EvidenceProf Blog

Editor: Colin Miller
Univ. of South Carolina School of Law

Thursday, November 3, 2016

Lividity Evidence/Withheld Police Report Contradict State's Timeline, Don't Lead to New Trial in Ohio Case

Here's an interesting lividity/prosecutorial misconduct case out of Ohio. In State v. Montgomery, 2016 WL 6393027 (Ohio App. 2016),

On the morning of March 8, 1986, the body of Cynthia Tincher was found in her car near the intersection of Angola and Wenz Roads in Toledo, Ohio. She died from a gunshot wound to the head. That same day, her roommate, Debra Ogle, failed to show up for work. Police searched for her after finding Tincher's body, and discovered that Tincher and Ogle's apartment door was unlocked. By the end of the day, they concluded that Ogle was missing. On March 9, 1986, her abandoned car was found with the key in the ignition. Her purse was in the car.

Thereafter, William Montgomery became a suspect in these murder and was interviewed.

During the interview, Montgomery claimed that in the early morning hours of March 8, 1986, after a night of drinking, he gave his gun, a Bersa .380–caliber semiautomatic pistol, to [Glover] Heard so he could protect himself on his walk home. He said that Heard later returned the gun with an empty six-round clip and told him that he shot and killed both Tincher and Ogle. Montgomery maintained that Heard did not disclose to him the location of Ogle's body.

Following additional questioning that afternoon, Montgomery changed his statement, this time admitting that he and Heard had taken a taxi to Tincher and Ogle's Hill Avenue apartment. He said they asked Ogle for a ride home and she agreed to drive them after she finished getting ready for work. Montgomery claimed that Ogle dropped him off at his apartment and Heard killed the women with Montgomery's gun. He said that Heard said he had to kill Tincher because she knew that Ogle had left with them and could tie them to Ogle.

The police, however, disbelieved Montgomery and eventually collected significant evidence that he was guilty of both murders. At trial, the prosecution presented a narrative/timeline that included Montgomery murdering Ogle on March 8, 1999. 

Six years after Montgomery was convicted, he

learned via a public records request that police had received a report from high school classmates of Ogle, including a man named David Ingram, who claimed they saw her alive on March 12, 1986, at 1:30 a.m. The report provided:

PRO stated that he and several friends were at the Oak Hill apartments on Hill when they saw a Blue Ford Escort with Debbie Ogle driving around the complex. Later they again saw her as a passenger in same auto. Debbie Ogle waved to them as they knew her from Rogers High School. She was with white male with long side burns. She did not appear distressed.

The State, however, had never turned over this report. Meanwhile, Montgomery retained forensic pathologists to evaluate the lividity evidence, with the Court of Appeals noting as follows:

[T]he autopsy report indicated that there was “moderate posterior fixed lividity and slight fixed lividity of the left anterior surface of the body.” Montgomery's expert pathologists explained that “lividity” refers to a discoloration of the skin that is useful in determining the position of the body at the time of death and whether the body was moved within the few hours after death. They described that lividity is fixed within about 12 hours after death. After lividity is fixed, the pattern of discoloration will not change.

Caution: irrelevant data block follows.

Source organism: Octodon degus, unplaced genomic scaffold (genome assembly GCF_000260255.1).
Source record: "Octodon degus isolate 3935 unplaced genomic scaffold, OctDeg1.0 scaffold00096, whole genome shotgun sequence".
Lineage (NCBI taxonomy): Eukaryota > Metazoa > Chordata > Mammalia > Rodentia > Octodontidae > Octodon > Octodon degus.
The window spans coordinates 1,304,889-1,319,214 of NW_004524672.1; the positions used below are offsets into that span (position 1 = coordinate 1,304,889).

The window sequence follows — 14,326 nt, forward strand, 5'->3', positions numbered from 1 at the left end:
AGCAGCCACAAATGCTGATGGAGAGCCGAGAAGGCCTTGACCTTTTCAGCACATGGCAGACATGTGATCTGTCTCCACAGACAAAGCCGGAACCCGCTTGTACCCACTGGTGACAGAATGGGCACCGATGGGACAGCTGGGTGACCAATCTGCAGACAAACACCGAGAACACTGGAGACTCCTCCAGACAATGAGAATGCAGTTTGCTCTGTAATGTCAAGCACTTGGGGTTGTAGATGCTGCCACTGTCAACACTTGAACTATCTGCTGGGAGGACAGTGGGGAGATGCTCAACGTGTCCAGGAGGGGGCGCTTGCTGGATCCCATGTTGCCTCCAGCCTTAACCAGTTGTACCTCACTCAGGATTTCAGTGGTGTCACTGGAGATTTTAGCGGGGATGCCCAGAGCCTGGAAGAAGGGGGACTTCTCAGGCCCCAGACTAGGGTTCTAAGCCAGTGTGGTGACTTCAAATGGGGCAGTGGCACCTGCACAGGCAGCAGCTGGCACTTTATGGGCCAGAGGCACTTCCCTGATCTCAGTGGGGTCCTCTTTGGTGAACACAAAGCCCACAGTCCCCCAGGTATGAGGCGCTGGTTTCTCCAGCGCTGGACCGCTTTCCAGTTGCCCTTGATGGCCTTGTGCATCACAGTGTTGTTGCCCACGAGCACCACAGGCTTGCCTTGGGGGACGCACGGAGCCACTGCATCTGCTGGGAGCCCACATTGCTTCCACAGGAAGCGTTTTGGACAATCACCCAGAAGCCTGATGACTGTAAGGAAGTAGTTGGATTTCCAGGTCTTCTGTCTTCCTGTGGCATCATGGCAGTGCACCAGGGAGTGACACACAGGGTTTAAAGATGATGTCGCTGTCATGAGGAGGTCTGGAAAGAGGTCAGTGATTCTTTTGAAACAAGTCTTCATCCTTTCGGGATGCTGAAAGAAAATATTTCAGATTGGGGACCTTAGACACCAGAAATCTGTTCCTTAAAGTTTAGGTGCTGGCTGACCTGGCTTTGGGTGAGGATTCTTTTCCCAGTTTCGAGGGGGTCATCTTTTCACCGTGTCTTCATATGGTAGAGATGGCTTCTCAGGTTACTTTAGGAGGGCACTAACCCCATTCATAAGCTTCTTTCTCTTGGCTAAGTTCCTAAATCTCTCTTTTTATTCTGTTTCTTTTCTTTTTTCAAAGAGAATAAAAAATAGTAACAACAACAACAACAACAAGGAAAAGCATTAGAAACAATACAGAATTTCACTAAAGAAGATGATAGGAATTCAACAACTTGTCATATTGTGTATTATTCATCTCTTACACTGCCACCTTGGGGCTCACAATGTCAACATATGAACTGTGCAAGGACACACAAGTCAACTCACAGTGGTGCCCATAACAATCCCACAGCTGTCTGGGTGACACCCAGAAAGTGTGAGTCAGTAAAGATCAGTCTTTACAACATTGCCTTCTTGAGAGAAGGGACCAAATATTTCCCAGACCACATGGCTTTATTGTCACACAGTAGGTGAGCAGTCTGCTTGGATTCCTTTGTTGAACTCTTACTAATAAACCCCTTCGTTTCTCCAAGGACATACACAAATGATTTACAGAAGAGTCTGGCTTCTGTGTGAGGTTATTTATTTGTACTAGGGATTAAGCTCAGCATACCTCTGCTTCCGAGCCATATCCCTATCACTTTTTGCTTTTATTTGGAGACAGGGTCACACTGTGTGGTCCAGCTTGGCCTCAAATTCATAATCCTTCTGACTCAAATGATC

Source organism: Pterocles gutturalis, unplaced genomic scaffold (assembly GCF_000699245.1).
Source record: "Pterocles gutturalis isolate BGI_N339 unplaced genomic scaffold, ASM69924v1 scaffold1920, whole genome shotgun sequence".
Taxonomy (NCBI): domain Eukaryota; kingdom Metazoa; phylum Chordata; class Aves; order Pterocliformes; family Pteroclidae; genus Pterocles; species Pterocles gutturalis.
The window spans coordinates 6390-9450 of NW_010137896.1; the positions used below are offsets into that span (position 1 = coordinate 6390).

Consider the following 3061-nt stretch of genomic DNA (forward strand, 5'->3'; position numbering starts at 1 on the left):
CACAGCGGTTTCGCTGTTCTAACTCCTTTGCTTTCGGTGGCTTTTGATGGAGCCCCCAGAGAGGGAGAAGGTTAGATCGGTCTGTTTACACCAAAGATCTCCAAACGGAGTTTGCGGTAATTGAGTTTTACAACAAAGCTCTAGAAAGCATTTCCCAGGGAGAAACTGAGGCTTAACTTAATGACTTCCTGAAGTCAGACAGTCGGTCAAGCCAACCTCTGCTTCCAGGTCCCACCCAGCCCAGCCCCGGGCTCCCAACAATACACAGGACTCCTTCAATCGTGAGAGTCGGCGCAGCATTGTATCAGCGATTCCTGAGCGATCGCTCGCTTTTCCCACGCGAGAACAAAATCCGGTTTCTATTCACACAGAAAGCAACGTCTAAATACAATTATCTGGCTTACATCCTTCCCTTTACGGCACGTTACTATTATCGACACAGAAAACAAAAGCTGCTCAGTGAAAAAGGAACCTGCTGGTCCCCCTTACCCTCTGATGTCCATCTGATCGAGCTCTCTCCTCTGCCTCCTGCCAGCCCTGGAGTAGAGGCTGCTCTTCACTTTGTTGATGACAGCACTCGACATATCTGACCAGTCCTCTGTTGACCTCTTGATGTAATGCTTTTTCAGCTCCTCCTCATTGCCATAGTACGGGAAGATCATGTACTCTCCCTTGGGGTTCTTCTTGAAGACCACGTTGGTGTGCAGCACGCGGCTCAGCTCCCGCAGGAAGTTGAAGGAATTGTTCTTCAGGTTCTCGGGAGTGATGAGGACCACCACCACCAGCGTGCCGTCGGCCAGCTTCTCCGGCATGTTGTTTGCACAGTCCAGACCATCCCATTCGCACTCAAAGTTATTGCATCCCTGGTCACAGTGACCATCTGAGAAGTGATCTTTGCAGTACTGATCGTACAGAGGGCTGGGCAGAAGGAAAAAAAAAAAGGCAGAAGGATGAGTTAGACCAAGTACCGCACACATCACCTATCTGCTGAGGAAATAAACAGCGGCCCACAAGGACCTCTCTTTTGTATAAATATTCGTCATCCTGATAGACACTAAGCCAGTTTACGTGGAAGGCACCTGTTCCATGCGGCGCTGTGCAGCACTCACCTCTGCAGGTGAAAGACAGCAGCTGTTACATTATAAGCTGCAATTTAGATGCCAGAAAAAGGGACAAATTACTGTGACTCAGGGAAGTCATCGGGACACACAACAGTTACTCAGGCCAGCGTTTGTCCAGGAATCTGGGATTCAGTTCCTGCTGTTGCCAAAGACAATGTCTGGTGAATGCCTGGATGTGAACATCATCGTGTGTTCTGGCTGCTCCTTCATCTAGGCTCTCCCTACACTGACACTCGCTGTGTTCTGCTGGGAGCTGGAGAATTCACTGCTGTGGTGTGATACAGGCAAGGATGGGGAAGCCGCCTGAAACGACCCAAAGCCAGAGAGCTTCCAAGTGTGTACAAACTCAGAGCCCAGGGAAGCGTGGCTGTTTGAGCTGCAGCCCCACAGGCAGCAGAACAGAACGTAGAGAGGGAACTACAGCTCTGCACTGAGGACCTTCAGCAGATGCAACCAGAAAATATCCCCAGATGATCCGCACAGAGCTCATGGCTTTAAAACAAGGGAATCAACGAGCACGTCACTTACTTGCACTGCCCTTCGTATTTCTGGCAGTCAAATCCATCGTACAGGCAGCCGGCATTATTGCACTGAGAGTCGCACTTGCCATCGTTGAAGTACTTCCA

Here, the officer who found Ogle's body testified that she was lying face down, but the pictures entered into evidence showed that she had been rolled onto her left side by the officers at the crime scene. Montgomery's expert pathologists stated that if Ogle's body had been face down for four days, lividity would have fixed on the front of her body and would not have changed when the body was turned to the left. They described that lividity shifted to the left side of Ogle's body when she was moved, thus she could not have died on March 8, 1986.

Montgomery thus contended that

this new evidence, especially when coupled with the police report that was withheld from him indicating that classmates saw Ogle alive on March 12, 1986, entitled him to a new trial. 

The prosecution responded by filing a motion to dismiss, claiming that

Montgomery failed to request leave to file a delayed motion and failed to show by clear and convincing proof that he was unavoidably prevented from filing his motion within 120 days of his conviction. 

Montgomery countered that 

without having the statement from the witnesses who claimed to see Ogle on March 12, 1986, there was no impetus to question the autopsy report. He emphasized that the timeline of the murders was essential to the state's case, and the basis for challenging that timeline did not exist until later.

The Court of Appeals, however, sided with the State, disallowing Montgomery's appeal. His execution is scheduled for for June 17, 2017. It will be interesting to see whether the Supreme Court of Ohio agrees to hear Montgomery's appeal.



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Can the interests of justice, as a lay person understands it, play no role in appeals, at least in Ohio? The procedural grounds (120 day period, for example) is a "technicality," it would seem, when balanced against truth and someone's life. This is not a high school debate, after all. in which contestants are graded on technique.

Posted by: Hal Porter | Nov 4, 2016 10:43:41 AM


Posted by: Jennifer | Nov 4, 2016 6:13:35 PM

Then how did he lead police the the exact location of her body. He stated he wasn't there and this was a large field.I

Posted by: Shanna Champnoise | Mar 12, 2018 8:26:06 PM

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